The basic syntax to see if a user has permissions to the data of a given application would be:

user.has_perm(“my_app.view_my_model”)

Users get logged in through the login() function and logged out through the logout() function. Further, Django supplies mechanisms to require a user to be logged in, such as the @login_required decorator.

In the case of password management, Django, by default, uses a PBKDF2(cryptographic key derivation functions) algorithm with a SHA256 hash, a password stretching mechanism recommended by NIST. However, it is usually sufficient for most users since it’s very secure and needs a lot of computing time to break. In addition, you can use bcrypt and Argon2 with Django by installing their libraries using pip.

You may also consider using Django password validators to ensure sufficiently strong passwords are used – these kinds of settings are made in the settings.py file under the section AUTH_PASSWORD_VALIDATORS.

The OAuth 2 process

OAuth 2 was created to be a web authentication protocol. It isn’t the same as a network authentication protocol because it presumes you have HTML rendering and browser redirection capabilities.

It is a disadvantage for a JSON-based API, but we always come up with workarounds. The steps in this article assume you are developing a standard server-side website.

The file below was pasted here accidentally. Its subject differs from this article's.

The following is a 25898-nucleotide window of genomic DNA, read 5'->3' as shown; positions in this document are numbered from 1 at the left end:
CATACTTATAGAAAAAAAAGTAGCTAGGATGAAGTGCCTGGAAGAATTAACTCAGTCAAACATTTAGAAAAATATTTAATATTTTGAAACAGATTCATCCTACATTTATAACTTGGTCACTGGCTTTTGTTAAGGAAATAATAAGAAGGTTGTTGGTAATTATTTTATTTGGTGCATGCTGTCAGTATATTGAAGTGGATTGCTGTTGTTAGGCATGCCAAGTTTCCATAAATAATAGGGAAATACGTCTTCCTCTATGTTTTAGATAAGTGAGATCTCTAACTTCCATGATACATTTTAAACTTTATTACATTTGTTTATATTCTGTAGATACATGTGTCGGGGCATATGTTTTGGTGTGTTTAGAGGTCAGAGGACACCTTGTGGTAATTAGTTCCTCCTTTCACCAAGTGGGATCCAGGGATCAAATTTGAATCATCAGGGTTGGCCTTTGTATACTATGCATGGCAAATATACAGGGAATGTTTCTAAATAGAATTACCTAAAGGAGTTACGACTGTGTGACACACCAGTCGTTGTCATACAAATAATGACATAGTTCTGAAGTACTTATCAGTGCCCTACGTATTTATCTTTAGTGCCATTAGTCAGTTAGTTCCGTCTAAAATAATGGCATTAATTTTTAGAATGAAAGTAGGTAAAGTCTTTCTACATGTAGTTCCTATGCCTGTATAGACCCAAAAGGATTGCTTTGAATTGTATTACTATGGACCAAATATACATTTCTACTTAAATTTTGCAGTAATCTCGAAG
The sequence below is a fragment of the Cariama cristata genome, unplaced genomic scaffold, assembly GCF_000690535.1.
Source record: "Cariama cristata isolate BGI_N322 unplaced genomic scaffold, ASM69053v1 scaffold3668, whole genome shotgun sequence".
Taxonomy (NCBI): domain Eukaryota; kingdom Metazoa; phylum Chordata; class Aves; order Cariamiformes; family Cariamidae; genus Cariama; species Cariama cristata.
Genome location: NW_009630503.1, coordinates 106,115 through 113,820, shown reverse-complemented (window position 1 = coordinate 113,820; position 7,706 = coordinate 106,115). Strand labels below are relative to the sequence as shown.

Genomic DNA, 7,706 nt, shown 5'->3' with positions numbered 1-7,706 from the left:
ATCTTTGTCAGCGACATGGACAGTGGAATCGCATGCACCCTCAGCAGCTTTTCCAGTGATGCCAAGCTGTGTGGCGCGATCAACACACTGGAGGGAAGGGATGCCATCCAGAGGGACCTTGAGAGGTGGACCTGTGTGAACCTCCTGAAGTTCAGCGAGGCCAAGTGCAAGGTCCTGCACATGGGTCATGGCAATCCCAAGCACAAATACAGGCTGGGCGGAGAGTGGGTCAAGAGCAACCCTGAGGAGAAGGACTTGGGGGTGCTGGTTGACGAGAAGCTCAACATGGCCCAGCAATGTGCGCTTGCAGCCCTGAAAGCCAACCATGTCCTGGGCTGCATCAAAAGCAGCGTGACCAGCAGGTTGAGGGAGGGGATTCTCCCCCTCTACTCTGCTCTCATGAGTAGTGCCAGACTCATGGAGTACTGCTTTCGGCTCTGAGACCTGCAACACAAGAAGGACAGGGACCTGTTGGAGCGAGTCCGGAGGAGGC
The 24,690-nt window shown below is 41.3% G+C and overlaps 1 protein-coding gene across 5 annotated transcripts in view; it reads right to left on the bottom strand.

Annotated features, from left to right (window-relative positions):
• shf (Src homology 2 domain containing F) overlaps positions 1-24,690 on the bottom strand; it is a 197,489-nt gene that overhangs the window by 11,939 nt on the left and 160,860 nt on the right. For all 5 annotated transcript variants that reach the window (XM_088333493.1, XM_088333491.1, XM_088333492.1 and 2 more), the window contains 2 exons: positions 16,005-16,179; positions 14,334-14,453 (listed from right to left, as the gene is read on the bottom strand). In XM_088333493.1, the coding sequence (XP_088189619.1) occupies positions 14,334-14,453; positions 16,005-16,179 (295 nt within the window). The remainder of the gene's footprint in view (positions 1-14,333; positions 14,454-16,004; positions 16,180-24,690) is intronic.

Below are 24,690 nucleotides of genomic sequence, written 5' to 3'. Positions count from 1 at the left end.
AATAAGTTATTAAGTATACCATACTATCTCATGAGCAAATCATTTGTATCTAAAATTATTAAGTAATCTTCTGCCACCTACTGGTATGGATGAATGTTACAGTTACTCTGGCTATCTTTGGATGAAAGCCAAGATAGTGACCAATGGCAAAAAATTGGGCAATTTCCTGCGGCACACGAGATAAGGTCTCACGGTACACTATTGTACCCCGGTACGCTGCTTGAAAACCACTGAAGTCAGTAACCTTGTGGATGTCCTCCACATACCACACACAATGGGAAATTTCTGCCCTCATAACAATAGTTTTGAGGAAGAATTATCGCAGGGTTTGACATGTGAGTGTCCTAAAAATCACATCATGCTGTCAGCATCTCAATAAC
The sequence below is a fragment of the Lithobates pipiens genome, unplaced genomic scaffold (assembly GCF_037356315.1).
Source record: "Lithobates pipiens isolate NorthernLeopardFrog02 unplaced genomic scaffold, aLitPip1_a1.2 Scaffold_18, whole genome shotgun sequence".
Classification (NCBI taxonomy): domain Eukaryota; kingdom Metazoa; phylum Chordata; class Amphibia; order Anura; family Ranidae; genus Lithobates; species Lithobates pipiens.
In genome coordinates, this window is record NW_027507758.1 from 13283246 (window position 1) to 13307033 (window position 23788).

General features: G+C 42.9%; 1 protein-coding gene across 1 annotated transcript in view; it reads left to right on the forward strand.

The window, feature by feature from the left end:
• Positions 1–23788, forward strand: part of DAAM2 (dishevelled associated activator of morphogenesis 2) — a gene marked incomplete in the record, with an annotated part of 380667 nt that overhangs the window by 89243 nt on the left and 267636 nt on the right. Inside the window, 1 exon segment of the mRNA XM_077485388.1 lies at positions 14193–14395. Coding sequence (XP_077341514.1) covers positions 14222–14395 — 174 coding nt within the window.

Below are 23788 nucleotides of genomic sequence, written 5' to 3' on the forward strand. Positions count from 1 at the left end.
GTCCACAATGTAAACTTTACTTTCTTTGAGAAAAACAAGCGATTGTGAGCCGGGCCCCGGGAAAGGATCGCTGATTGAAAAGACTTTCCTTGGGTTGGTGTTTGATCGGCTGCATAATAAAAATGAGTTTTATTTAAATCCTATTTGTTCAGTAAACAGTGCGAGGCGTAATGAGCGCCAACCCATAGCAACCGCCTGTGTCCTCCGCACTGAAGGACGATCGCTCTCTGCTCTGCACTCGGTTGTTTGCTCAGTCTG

The OAuth 2 Flow on the Server

The first phase takes place entirely outside of the application flow. In this step, the project owner will register each OAuth 2 provider for which you require logins.

They will supply the OAuth 2 provider with a callback URI during this registration, where their application will be ready to receive requests. As a result, they get a client key and a client secret in exchange.

These tokens are used to confirm login requests throughout the authentication procedure.

The flow starts when your application generates a page with a button like “Log in with Facebook” or “Sign in with Google.”
In essence, these are nothing more than simple links, each of which goes to a URL similar to this:

https://oauth2provider.com/auth?response_type=code&client_id=CLIENT_KEY&redirect_uri=CALLBACK_URI&scope=profile&scope=email